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With the increase in carbon dioxide and the warming of the Earth's surface, some surfaces change colour and reflect light differently. In general, there is a decrease in light areas and an increase in dark areas.

Can the measurement of the albedo show this difference, or is it too small?

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  • $\begingroup$ I think the effect of CO2 is way too complicated than in the picture you have in mind. Rather than increasing a T that is even difficult to be defined, it does surely increase the amount of energy kept by Earth. Nothing changes as compared to a mapping as it is. Note that at least in principle the effect of CO2 should be be seen in the infrared. I am not a specialist I just apply basic concepts, here. Moreover parts of your question seems to involve detection of CO2 induced changes on surface features. Obviously if a region gets arid its albedo changes as well. Perhaps you could clarify the Q $\endgroup$ – Alchimista Feb 5 at 13:22
  • $\begingroup$ "In general, there is a decrease in light areas and an increase in dark areas." [citation needed] not saying it isn't true, just that it seems like a big thing to assert. $\endgroup$ – Semidiurnal Simon Feb 11 at 10:29
  • $\begingroup$ Answerers: Please don't forget the last part of the question! If we have somebody who knows, would be interesting to know how earth's albedo is measured (is it measured? or calculated?) $\endgroup$ – Semidiurnal Simon Feb 11 at 10:31
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The two biggest changes are fairly straight forward. Ice cover and Ocean area. During the peak of the last ice age, ice extended over most of Canada, maybe half of Russia and parts of the Northern United States and snow probably extended well south of that during winter. Ice has a high albedo.

As glaciers grow, ocean cover decreases. The yellow on this map indicates loss of ocean cover and increase in land. Oceans have low albedo, which means shrinking oceans also raises Earth's albedo. As a rule, during glaciation periods, Earth's albedo is higher and more light gets reflected directly back into space, which fits with the planet getting colder. This is one of the ice age feedback mechanisms.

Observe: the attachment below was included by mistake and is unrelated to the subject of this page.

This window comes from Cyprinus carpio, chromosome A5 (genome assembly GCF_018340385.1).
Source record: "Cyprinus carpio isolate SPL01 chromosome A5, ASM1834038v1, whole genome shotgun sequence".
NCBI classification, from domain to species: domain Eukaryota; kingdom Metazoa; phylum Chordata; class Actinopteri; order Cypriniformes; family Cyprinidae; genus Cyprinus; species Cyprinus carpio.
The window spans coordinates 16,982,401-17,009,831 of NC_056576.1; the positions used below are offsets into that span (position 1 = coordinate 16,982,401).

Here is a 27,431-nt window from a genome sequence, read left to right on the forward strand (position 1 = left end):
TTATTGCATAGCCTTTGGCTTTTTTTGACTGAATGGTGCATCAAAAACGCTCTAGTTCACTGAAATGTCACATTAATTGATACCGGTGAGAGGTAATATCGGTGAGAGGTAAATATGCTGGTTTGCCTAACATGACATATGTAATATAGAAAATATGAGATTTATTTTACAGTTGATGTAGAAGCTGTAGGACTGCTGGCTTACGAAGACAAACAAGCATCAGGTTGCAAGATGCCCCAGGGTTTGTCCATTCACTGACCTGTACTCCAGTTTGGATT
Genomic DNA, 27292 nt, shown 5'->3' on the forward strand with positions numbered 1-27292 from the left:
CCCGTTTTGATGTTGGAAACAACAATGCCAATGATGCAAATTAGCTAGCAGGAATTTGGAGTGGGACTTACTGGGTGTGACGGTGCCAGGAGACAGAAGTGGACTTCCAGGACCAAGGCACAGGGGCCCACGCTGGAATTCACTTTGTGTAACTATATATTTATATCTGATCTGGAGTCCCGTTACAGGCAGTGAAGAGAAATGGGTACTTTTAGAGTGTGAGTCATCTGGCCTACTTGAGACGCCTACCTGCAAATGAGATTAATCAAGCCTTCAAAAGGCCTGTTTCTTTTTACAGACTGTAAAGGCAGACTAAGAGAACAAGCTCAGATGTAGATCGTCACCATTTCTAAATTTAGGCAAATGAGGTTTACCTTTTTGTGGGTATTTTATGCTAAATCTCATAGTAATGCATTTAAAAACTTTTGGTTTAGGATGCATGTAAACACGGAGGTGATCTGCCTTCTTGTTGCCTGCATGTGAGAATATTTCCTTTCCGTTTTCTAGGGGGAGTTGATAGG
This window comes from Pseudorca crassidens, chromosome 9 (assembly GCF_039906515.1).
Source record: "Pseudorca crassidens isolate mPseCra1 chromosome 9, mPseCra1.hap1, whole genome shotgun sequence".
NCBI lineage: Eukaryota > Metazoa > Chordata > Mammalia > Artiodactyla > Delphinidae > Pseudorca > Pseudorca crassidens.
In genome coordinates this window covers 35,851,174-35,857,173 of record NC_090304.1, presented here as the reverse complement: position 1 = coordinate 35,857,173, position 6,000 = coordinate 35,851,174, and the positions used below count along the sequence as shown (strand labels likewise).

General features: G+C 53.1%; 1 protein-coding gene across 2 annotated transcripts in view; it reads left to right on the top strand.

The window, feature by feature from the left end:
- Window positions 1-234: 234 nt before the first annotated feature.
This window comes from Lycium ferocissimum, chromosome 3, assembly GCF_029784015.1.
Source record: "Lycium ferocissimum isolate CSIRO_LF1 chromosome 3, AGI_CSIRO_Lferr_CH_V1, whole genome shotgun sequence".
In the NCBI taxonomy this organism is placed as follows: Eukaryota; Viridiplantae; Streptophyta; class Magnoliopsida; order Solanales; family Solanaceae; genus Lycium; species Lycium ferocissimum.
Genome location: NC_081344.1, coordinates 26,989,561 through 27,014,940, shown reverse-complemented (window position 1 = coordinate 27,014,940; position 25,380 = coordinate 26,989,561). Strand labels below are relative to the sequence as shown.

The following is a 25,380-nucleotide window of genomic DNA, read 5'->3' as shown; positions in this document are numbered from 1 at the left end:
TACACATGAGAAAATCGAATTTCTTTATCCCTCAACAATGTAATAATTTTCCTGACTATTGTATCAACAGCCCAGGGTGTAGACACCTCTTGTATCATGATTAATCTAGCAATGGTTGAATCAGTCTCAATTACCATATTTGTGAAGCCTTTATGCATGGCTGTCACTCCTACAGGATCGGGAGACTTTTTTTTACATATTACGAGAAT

enter image description here

Source of image.

Other factors may be less predictable, like deserts have comparatively high albedo and forests, lower albedo and the Sahara, for example, becomes partially forested over depending on variations in weather patterns driven primarily by Milankovich cycles (not necessarily in sync with ice age cycles), but I suspect, compared to the ice and ocean surface area changes, desert to forest changes have less effect.

Today's global warming is expected to (and already has) decreased ice and show cover, which lowers albedo and this trend is expected to continue. Over time, enough glacial ice might melt that oceans become measurably larger as well. This ice melt and ocean expansion lowers albedo further and is one of the positive feedbacks that effects and is expected to continue to effect man made climate change.

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    $\begingroup$ don't forget changes in clouds. $\endgroup$ – Semidiurnal Simon Feb 11 at 10:29
  • $\begingroup$ @SemidiurnalSimon Yes, clouds too. I guess I wanted to avoid that can of worms. Clouds get pretty complicated. I'm not sure there's a direct correlation between CO2 and cloud formation, it depends in part on weather patterns. It's also harder to know how many clouds there were, for example, during the last glaciation. Some studies say the PETM basically lost it's high altitude clouds, adding to warming but it's a complicated subject. I'm not sure I could do the cloud modeling part of this answer justice. $\endgroup$ – userLTK Feb 11 at 19:24
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    $\begingroup$ I interpreted "terrestrial albedo" as meaning the surface albedo rather than the TOA planetary albedo, in which case clouds aren't an issue. Might need clarification from the OP. $\endgroup$ – Deditos Feb 11 at 21:36
  • $\begingroup$ @userltk fair enough! $\endgroup$ – Semidiurnal Simon Feb 12 at 6:35
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In addition to the other answer (which I think covers the really big effects), things like changes in vegetation type and amount, which can happen as a result of change in temperature (as well as because, for instance, humans both cultivate crops and remove or even plant forests) change the albedo. However this change is complicated: vegetation typically lowers albedo, but it also increases evaporation of water (known as 'evapotranspiration' which tends to cool the surface.

These changes are certainly modelled in some earth system models (see for instance UKESM), and things like vegetation cover and type is the sort of thing that can be observed by satellites: see this NASA page for instance. Additionally albedo can be measured directly: see for instance this page (also NASA). So these changes certainly do change albedo measurably, although I suspect to a smaller extent than large-scale changes in ice cover.

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